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Florida’s Oxygen Woes Cue Coming Wave of Covid Supply Shortages

Aug. 6, 2021, 9:41 AM

Struggles in Florida to get hospitals enough oxygen for influxes of Covid-19 patients are likely a harbinger of heightened medical supply shortages nationwide as coronavirus cases persist and the delta variant rages.

Health centers in the state are grappling with shortages of drivers who can transport oxygen, a critical resource for hospitalized Covid-19 patients, and restrictions on how long they can be on the road. Industry professionals expect similar obstacles to expand around the U.S. for other essential supplies.

“Transportation disruptions have become a health-care issue,” Michael Einhorn, president and CEO of medical supply distributor Dealmed, said. “We cannot get product quick enough based on these prolonged transportation times and the disruption with the global shipping industry.”

Other obstacles that are more typically seen in medical supplies, like those around production, will also make a resurgence.

Medical supplies have many regulations governing their manufacturing and often are made in just a few places, said Megan Ranney, an emergency physician at Brown University.

“The underlying issue is that there’s no give in the system” for health supplies, said Ranney, co-founder of Get Us PPE, an organization that provides personal protective equipment to communities in need at no cost. If there’s just one plant making a generic medication, and that plant can’t find raw materials, the entire country could struggle to get that medication, she said.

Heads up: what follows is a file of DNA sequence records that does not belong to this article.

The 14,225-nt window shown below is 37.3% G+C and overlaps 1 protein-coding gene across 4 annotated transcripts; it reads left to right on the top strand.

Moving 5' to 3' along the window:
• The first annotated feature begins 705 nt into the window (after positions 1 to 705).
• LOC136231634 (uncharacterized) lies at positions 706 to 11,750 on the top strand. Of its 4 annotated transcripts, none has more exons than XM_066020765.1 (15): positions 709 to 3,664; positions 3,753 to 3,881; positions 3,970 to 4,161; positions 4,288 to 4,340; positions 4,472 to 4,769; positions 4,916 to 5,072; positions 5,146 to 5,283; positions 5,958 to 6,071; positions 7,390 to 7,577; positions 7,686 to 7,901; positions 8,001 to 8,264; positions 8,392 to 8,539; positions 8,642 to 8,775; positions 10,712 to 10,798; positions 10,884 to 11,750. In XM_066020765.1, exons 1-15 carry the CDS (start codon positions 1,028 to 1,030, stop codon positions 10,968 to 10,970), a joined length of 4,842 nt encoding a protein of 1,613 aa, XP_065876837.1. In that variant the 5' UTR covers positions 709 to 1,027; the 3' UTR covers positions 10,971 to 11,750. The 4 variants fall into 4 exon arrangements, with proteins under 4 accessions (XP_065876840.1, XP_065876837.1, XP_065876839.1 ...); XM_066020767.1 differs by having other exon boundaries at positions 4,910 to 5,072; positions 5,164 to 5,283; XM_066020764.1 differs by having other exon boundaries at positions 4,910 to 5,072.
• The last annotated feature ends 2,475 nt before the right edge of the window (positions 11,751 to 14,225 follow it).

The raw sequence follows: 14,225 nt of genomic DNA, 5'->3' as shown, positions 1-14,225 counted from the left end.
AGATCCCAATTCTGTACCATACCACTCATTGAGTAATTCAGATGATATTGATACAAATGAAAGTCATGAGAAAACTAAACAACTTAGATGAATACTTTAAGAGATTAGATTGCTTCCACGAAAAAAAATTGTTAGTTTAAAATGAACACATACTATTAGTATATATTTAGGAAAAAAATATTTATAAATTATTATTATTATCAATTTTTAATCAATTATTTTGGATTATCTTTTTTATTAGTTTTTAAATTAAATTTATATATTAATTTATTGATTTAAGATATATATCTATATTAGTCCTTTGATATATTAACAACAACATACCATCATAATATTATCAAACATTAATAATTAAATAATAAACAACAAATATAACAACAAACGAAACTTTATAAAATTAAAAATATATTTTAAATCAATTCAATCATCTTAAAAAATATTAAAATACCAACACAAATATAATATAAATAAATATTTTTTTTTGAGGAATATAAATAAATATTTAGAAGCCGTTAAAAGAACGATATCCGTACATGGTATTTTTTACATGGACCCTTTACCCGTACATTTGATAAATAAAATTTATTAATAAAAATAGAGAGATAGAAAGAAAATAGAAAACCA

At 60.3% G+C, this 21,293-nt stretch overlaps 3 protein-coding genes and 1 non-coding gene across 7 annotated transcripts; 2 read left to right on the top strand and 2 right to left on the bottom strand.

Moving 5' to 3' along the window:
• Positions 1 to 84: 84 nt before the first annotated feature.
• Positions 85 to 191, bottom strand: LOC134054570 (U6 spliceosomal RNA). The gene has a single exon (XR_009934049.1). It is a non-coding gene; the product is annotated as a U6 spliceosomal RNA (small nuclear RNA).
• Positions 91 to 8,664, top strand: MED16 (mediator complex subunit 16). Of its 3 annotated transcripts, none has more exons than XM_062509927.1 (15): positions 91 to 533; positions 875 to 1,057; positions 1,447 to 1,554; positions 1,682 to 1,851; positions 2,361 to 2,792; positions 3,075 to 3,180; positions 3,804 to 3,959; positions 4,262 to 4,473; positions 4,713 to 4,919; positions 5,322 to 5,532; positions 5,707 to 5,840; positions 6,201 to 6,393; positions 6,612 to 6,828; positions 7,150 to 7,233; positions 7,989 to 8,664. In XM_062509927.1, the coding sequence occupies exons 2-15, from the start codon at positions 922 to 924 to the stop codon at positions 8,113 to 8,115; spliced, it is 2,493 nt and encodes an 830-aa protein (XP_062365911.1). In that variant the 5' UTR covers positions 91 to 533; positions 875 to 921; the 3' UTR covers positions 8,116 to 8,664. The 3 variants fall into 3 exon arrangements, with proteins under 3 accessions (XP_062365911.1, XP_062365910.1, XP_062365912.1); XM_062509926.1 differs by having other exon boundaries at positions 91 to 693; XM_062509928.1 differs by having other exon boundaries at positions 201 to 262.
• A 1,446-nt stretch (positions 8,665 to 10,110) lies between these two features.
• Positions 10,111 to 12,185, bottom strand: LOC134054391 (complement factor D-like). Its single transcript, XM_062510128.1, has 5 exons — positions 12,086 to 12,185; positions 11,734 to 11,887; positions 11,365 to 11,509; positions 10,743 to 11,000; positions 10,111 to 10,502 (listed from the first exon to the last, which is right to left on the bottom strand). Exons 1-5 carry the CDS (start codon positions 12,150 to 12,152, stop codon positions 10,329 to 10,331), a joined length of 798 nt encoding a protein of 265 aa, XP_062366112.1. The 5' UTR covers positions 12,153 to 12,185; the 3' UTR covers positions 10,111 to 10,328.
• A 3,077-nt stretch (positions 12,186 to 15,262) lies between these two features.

‘Random’ Supplies

Medical supply shortages have existed before the pandemic, but the problems have only become more widespread as the virus has ravaged the country and world.

Over the last 18 months, doctors and nurses have struggled to get masks, gowns, and gloves—resorting to wearing trash bags or re-wearing masks for weeks on end. Hospitals have panicked over having enough ventilators for Covid-19 patients, and the federal government has stressed over having enough needles and syringes to vaccinate Americans. Testing sites have also fretted over running out of cotton swabs and labs have seen shortages of pipette tips, which are used to perform Covid-19 tests.

“The health-care supply chain is not healthy,” Einhorn said. There are “hundreds and hundreds of products that are on backorder as we speak, many of them critical,” everything from prefilled syringes of saline to gauze products.

These shortages are likely to become “heightened over the next six to 12 months,” Ranney said.

The types of supplies that could be difficult to get will be “random,” Ranney said. Over the last year, there have been shortages in certain types of tubes used for collecting blood, 18-gauge needles, single dose naloxone—a drug used to reverse overdoses—plastic disposable intubation blades, and intravenous medications, she said.

Personal protective equipment like masks and gowns is “unlikely to be the issue again,” Ranney said. “But if we have domestic manufacturers that are closing, it could potentially put us back in a similar situation again.” Many states and hospitals have developed their own stockpiles of PPE, and the domestic PPE industry has grown considerably since the start of the pandemic.

Even if there are enough supplies, getting them to the right place at the right time could become the bigger problem, Einhorn said. He said that his biggest fear, however, is that China will shut down again, production of medical supplies will stop, and “whatever issues we have right now will be amplified.”

To contact the reporter on this story: Shira Stein in Washington at sstein@bloomberglaw.com

To contact the editors responsible for this story: Fawn Johnson at fjohnson@bloombergindustry.com; Alexis Kramer at akramer@bloomberglaw.com

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